If you choose a niche you’re not interested in at all, it would lead to procrastination in writing content on different topics in that particular niche. And most niche blogs need a fairly large amount of content to succeed and make a good income for you.
So try to also make sure you have some amount of interest in your niche, especially if you can’t afford to hire writers to write content for you.
Doing Keyword Research
So while you can tell a lot about the niche just by carefully considering the things we explained above, you need to go a step further by doing keyword research after you finalize a few potential niches.
The keyword research tells you about the following important metrics of your niche.
- Whether the niche is big enough for there to be a good number of people looking for products, information, or help?
- In most cases, you would also be able to get a good idea about the profitability of the niche by doing keyword research
- Finding the right sub-niche to target so that you can strike the perfect balance between competition and profitability
- Finding the right keywords to target so that you can get the most out of the time you invest into the blog
So let’s find out how to find the right keywords to target and validate your niche before starting a blog in it.
Now, there are multiple ways of doing keyword research – some free and some paid – but let’s just use a simple method using a free tool called Ubersuggest by Neil Patel.
Once you’re on Ubersuggest, put some general or potential main keywords into the tool. In our case, we simply took the keyword we discussed above: kitchen remodeling.
Here’s what we got at the top.
Keyword research using Ubersuggest
The search volume basically means the number of people searching for this exact keyword in Google every month. Anything over 1,000 is a good number to target here when just starting out given the competition is on the lower side and the profitability of the keyword is in the acceptable range.
However, if you’re into a slightly competitive niche like the one we are using as an example – and if you find keywords with a good CPC – then you can go lower as well. The thing is, more often than not, your post will cover more search volume than that particular keyword as if it ranks, it would rank well for other relevant keywords as well.
The SEO difficulty is a very useful metric too, but you must only use it as an indicator to weed out the obvious extremely competitive keywords. Anything over 40 here, especially when starting out, is usually a must-avoid keyword.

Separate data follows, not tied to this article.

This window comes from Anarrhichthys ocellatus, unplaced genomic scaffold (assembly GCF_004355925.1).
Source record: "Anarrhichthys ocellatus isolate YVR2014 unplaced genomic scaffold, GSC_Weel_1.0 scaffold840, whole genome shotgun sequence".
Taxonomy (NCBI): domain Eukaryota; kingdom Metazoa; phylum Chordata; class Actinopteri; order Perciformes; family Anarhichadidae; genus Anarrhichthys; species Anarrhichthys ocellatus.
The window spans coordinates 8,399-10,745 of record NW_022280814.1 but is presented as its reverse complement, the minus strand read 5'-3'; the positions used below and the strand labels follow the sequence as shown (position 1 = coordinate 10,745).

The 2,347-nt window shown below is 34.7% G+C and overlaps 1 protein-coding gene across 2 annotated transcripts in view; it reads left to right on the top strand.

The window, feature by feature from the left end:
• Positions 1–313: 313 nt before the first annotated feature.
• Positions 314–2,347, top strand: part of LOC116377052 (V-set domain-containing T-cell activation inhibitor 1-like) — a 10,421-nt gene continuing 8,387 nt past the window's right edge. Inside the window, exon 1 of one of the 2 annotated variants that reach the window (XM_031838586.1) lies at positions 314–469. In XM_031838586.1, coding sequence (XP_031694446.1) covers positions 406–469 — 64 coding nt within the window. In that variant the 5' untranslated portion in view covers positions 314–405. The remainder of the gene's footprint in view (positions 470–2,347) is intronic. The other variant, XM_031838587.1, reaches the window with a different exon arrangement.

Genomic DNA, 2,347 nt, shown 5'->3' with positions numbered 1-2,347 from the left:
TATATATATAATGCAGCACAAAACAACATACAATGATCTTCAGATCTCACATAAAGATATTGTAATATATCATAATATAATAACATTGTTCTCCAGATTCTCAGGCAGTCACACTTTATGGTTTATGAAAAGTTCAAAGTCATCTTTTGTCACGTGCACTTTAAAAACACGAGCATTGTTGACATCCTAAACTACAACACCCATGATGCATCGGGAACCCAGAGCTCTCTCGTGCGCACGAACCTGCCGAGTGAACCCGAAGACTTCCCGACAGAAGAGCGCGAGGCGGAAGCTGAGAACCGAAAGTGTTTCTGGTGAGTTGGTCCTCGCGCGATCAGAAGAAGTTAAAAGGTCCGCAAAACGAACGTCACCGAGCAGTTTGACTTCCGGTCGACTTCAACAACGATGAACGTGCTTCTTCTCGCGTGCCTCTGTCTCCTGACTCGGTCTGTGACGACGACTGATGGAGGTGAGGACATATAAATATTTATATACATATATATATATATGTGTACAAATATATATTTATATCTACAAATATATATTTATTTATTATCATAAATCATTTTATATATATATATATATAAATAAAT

In fact, if you’re a beginner, you would ideally want the competition score to be less than 20.
The paid difficulty is mostly for people looking to use Google AdWords to show ads to their potential target audience, but also gives you a good idea of the profitability. Anything over 60 here should mean that the profitability is definitely there.
Finally, the Cost Per Click (CPC) is another very important metric to get an idea of the profitability of the keyword. Anything over $1 here is good to go, so in this case, a CPC of $4.73 is excellent.
However, as you can tell, the SEO difficulty is the deal breaker for us here. It’s not practically possible for a small niche blog to rank well for this keyword by outranking some million-dollar corporations.
But let’s scroll down the page a bit to see what else Ubersuggest has to offer us.
It gives you many other related keyword ideas as well. Dig deeper into the ones that have a competition score of 20 or less. We have highlighted some example keyword ideas above that may be worth targeting.
They are all not necessarily good keywords to target, but potential good keywords that are worth researching further.
And a fairly effective way of researching them further is simply putting the keyword into Google and checking out the first 10 results. Do you think you can do better than them with respect to the overall quality of content? If yes, then in most cases, you would want to go for it.
Do the top 10 results include big names in the industry or niche that everyone knows about? If not, then again you’re probably on the right track.
If you find a good bunch of fairly high volume and profitable keywords to target then the niche you have chosen may have the room you need to build a successful niche blog.
Buying a Domain Name and Hosting